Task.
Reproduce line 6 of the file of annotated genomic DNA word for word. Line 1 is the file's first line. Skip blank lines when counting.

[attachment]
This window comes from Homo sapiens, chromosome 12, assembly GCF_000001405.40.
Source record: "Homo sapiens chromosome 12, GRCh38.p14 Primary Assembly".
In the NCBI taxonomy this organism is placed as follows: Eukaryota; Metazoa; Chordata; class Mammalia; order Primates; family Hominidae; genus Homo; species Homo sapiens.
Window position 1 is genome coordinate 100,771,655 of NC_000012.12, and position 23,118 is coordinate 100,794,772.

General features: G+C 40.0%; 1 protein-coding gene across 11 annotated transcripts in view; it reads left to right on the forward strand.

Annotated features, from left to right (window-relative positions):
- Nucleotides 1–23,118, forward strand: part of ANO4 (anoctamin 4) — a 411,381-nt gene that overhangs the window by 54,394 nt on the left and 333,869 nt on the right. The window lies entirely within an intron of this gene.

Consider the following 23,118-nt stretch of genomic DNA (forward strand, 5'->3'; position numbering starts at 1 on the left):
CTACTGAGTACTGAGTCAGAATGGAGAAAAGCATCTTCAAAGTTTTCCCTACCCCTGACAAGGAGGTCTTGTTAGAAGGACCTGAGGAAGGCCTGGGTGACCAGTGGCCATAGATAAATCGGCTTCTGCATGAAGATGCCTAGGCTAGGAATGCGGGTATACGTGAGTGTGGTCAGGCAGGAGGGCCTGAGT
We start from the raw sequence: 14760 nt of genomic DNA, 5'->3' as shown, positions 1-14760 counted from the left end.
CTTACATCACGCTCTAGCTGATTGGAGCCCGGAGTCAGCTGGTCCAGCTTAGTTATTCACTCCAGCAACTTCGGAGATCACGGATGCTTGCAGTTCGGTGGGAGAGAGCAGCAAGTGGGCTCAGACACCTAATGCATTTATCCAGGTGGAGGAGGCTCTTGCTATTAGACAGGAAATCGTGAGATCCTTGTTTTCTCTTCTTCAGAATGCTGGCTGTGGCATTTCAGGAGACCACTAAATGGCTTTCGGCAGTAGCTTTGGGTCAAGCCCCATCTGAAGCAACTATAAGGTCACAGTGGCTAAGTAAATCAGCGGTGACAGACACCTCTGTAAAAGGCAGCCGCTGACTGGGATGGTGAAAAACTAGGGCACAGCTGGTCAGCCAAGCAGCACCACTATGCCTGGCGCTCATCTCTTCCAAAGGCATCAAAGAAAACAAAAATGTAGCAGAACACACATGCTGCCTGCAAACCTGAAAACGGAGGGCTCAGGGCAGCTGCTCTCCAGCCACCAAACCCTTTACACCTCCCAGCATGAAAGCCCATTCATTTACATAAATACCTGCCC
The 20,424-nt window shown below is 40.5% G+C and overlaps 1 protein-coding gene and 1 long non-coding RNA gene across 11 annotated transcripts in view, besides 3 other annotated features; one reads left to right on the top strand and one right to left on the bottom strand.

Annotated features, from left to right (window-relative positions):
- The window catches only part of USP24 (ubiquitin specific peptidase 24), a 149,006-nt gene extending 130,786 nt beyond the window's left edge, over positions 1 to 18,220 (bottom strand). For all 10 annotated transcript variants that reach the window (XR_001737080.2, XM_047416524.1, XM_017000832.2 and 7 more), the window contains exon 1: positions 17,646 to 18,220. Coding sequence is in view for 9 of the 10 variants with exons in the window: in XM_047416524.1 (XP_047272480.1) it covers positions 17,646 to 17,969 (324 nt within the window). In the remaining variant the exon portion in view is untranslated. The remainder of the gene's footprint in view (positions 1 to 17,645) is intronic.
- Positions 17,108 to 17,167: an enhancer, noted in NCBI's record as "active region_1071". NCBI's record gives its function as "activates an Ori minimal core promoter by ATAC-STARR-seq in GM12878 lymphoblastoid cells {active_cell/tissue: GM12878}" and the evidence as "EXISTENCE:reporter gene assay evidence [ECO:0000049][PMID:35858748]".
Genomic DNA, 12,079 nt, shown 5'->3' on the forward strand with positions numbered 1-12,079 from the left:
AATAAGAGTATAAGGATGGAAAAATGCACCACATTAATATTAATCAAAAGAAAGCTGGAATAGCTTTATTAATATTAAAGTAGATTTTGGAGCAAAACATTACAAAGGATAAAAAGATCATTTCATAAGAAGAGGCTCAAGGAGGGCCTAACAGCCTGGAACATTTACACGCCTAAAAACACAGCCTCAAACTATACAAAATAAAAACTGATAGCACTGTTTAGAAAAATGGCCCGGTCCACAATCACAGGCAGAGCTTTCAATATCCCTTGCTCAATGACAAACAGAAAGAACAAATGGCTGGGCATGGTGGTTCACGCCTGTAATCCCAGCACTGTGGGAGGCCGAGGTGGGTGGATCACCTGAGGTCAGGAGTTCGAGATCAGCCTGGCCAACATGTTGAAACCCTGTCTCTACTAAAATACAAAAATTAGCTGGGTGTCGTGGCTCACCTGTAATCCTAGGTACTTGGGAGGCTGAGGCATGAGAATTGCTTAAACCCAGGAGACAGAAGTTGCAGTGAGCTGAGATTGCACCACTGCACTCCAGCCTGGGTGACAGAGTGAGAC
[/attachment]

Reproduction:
Annotated features, from left to right (window-relative positions):